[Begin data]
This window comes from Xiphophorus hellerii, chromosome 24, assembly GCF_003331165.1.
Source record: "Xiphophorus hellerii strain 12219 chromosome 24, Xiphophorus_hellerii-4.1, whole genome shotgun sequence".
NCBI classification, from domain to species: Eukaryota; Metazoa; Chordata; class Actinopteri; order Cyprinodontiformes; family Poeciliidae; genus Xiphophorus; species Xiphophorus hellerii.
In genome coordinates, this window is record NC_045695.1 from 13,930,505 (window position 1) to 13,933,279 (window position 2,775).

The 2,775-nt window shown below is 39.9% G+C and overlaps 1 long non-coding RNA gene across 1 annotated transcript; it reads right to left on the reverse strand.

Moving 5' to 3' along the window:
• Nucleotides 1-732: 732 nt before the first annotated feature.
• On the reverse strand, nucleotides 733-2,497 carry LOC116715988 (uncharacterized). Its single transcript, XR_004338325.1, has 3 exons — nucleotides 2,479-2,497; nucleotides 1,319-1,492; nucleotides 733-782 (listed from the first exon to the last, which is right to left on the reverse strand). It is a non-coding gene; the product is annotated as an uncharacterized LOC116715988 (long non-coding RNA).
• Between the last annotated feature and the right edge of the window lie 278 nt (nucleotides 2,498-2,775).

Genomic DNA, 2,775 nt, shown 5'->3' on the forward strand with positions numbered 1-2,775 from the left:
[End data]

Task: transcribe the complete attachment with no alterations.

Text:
This window comes from Xiphophorus hellerii, chromosome 24, assembly GCF_003331165.1.
Source record: "Xiphophorus hellerii strain 12219 chromosome 24, Xiphophorus_hellerii-4.1, whole genome shotgun sequence".
NCBI classification, from domain to species: Eukaryota; Metazoa; Chordata; class Actinopteri; order Cyprinodontiformes; family Poeciliidae; genus Xiphophorus; species Xiphophorus hellerii.
In genome coordinates, this window is record NC_045695.1 from 13,930,505 (window position 1) to 13,933,279 (window position 2,775).

The 2,775-nt window shown below is 39.9% G+C and overlaps 1 long non-coding RNA gene across 1 annotated transcript; it reads right to left on the reverse strand.

Moving 5' to 3' along the window:
• Nucleotides 1-732: 732 nt before the first annotated feature.
• On the reverse strand, nucleotides 733-2,497 carry LOC116715988 (uncharacterized). Its single transcript, XR_004338325.1, has 3 exons — nucleotides 2,479-2,497; nucleotides 1,319-1,492; nucleotides 733-782 (listed from the first exon to the last, which is right to left on the reverse strand). It is a non-coding gene; the product is annotated as an uncharacterized LOC116715988 (long non-coding RNA).
• Between the last annotated feature and the right edge of the window lie 278 nt (nucleotides 2,498-2,775).

Genomic DNA, 2,775 nt, shown 5'->3' on the forward strand with positions numbered 1-2,775 from the left: